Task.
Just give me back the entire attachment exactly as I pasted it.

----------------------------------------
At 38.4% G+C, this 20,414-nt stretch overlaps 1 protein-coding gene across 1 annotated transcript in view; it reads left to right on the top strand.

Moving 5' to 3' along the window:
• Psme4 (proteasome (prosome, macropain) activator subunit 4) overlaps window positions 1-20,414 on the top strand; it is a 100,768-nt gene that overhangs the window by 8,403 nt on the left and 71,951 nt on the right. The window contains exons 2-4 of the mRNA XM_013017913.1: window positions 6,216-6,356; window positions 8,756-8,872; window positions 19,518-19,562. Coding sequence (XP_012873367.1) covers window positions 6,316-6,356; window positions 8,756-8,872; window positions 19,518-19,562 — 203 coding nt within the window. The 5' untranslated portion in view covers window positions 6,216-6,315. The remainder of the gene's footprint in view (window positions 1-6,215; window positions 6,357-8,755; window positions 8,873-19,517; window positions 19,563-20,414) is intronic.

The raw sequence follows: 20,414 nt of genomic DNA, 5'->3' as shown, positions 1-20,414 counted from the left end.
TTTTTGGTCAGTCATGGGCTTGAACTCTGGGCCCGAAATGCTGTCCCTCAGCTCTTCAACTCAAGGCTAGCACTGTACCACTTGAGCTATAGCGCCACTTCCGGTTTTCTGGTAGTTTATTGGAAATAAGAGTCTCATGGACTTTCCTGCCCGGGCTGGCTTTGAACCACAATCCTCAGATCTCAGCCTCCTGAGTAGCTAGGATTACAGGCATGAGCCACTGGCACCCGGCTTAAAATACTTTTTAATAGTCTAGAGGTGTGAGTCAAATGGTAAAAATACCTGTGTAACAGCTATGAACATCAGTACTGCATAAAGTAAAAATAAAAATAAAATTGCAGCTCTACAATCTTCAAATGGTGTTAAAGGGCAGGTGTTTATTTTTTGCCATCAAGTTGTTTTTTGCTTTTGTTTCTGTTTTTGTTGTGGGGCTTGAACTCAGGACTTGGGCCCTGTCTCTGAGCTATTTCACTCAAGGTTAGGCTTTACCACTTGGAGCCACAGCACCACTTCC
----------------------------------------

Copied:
At 38.4% G+C, this 20,414-nt stretch overlaps 1 protein-coding gene across 1 annotated transcript in view; it reads left to right on the top strand.

Moving 5' to 3' along the window:
• Psme4 (proteasome (prosome, macropain) activator subunit 4) overlaps window positions 1-20,414 on the top strand; it is a 100,768-nt gene that overhangs the window by 8,403 nt on the left and 71,951 nt on the right. The window contains exons 2-4 of the mRNA XM_013017913.1: window positions 6,216-6,356; window positions 8,756-8,872; window positions 19,518-19,562. Coding sequence (XP_012873367.1) covers window positions 6,316-6,356; window positions 8,756-8,872; window positions 19,518-19,562 — 203 coding nt within the window. The 5' untranslated portion in view covers window positions 6,216-6,315. The remainder of the gene's footprint in view (window positions 1-6,215; window positions 6,357-8,755; window positions 8,873-19,517; window positions 19,563-20,414) is intronic.

The raw sequence follows: 20,414 nt of genomic DNA, 5'->3' as shown, positions 1-20,414 counted from the left end.
TTTTTGGTCAGTCATGGGCTTGAACTCTGGGCCCGAAATGCTGTCCCTCAGCTCTTCAACTCAAGGCTAGCACTGTACCACTTGAGCTATAGCGCCACTTCCGGTTTTCTGGTAGTTTATTGGAAATAAGAGTCTCATGGACTTTCCTGCCCGGGCTGGCTTTGAACCACAATCCTCAGATCTCAGCCTCCTGAGTAGCTAGGATTACAGGCATGAGCCACTGGCACCCGGCTTAAAATACTTTTTAATAGTCTAGAGGTGTGAGTCAAATGGTAAAAATACCTGTGTAACAGCTATGAACATCAGTACTGCATAAAGTAAAAATAAAAATAAAATTGCAGCTCTACAATCTTCAAATGGTGTTAAAGGGCAGGTGTTTATTTTTTGCCATCAAGTTGTTTTTTGCTTTTGTTTCTGTTTTTGTTGTGGGGCTTGAACTCAGGACTTGGGCCCTGTCTCTGAGCTATTTCACTCAAGGTTAGGCTTTACCACTTGGAGCCACAGCACCACTTCC